[Episcopal News Service] When Manyok Khoc, one of the Lost Boys of Sudan, arrived in Ethiopia as a 13-year-old refugee he was barefoot and illiterate, speaking only his native language of Dinka.
Now a 36-year-old U.S. citizen, he stands in St. Paul’s Episcopal Church in Alexandria, Virginia, in dress shoes and a blazer, speaking fluent English, with several years of higher education and a successful career to his name. He has come to the parish with around 45 other Sudanese to hear an Oct. 17 presentation from an ecumenical delegation of religious leaders from Sudan.
The delegation is in the United States to shine a light on the precarious political situation in Sudan, which is poised to conduct a historic referendum on Jan. 9 to determine whether the southern part of the country will become independent from the north.
“It is one of those line-in-the-sand moments in Sudan,” said Richard Parkins, director of the American Friends of the Episcopal Church in Sudan – one of the event’s sponsors. (Other sponsors were Caritas, the Episcopal Church, the U.S. Conference of Catholic Bishops and Catholic Relief Services.) “Will this divorce be a peaceful one or will it precipitate violence?”
“Now my country gets only my voice,” says Khoc, a former boy solider who converted to Christianity in the Ethiopian refugee camp. “But I need to tell the international community that if there is a way you can help my people … Help them.”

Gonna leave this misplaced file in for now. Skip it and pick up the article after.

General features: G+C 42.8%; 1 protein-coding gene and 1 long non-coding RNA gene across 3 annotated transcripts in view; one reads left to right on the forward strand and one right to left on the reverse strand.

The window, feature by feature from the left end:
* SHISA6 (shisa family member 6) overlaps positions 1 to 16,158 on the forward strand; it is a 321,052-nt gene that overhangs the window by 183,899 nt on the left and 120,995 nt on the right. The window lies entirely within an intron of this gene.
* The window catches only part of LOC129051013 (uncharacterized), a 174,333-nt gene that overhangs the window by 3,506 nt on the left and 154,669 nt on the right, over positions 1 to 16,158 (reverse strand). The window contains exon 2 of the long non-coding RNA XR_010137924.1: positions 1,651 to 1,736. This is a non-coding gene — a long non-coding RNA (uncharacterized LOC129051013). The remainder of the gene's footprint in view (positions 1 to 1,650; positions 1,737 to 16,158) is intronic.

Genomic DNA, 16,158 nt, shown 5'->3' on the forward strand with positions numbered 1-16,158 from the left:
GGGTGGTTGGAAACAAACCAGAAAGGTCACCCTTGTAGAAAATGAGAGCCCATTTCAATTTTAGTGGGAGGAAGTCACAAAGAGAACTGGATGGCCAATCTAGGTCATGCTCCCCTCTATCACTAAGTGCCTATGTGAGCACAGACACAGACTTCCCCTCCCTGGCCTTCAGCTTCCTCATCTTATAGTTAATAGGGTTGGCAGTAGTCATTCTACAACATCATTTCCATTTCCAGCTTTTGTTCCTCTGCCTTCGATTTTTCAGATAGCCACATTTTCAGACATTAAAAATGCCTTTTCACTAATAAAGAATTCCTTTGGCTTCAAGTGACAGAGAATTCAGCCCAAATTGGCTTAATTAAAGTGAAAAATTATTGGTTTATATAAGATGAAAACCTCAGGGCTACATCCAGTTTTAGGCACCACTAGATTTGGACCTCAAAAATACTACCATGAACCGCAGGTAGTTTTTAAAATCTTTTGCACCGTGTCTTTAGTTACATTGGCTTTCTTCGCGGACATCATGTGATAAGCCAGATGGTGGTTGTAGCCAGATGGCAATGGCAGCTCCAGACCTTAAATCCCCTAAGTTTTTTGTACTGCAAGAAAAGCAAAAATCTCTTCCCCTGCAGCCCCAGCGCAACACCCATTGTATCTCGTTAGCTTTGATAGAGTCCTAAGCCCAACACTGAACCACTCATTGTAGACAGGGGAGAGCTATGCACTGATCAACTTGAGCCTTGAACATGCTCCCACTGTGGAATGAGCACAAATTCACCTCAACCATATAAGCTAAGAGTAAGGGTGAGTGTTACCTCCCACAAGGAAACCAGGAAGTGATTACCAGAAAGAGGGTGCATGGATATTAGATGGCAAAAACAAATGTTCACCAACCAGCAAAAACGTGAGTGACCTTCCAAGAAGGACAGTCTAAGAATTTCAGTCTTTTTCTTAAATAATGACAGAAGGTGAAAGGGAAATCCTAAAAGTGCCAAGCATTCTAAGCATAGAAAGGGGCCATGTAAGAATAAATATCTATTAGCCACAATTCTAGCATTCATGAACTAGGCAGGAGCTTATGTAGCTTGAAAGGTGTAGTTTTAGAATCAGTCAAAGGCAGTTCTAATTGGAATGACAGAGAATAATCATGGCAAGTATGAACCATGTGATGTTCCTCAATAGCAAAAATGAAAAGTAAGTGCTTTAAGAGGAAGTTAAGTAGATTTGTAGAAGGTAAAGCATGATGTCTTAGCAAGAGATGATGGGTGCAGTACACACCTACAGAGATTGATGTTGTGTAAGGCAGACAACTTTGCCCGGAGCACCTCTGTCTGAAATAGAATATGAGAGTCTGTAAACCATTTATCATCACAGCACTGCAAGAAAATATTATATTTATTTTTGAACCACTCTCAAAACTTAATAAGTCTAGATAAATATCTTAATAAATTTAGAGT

Khoc and other diaspora Sudanese are eligible to vote in the referendum, and he plans to do so and “contribute to the freedom of our country.”
Others, like St. Paul’s parishioners Nyibol Ajak, a young mother and recent immigrant, and Chol Agoot, a 27-year-old Lost Boy who is now father to a 3-year-old daughter, also plan to vote.
“It’s a good sign,” Agoot says. “The Sudanese are ready to move forward and take matters into our own hands. Before we used to beg and beg and beg. Definitely, I will vote.”
Independence would be like “a dream come true,” he adds. “This is what we southerners have been fighting for. I lost my father in the war, and [independence] won’t bring him back. But if we did it, it would bring him back,” he said, tapping his heart through his suit jacket.
Like Khoc, Agoot arrived in the U.S. about 10 years ago with his younger brother. Before that, he lived in Kenya’s Kakuma refugee camp, where he says every day was dominated by the stress of survival. (Kakuma means “nowhere” in Swahili.) Now he is studying for his master’s degree in public administration at the University of the District of Columbia and sends money earned at part-time and seasonal jobs to his mother and grandmother, who live in Jonglei state in southern Sudan.
From the visiting delegation, he has learned that “the church is an important component of politics in southern Sudan,” he says – “that’s good.” He also has learned that 60 percent of those registered to vote in the referendum must participate in order for the results to be accepted.
“If you are committing yourself to register and you are not committing yourself to vote you will be attacking the system,” Khoc says, pointing out that the voting process is complex, but necessary. But he is no stranger to challenge, and his faith has sustained him through more hardships than most people encounter in a lifetime.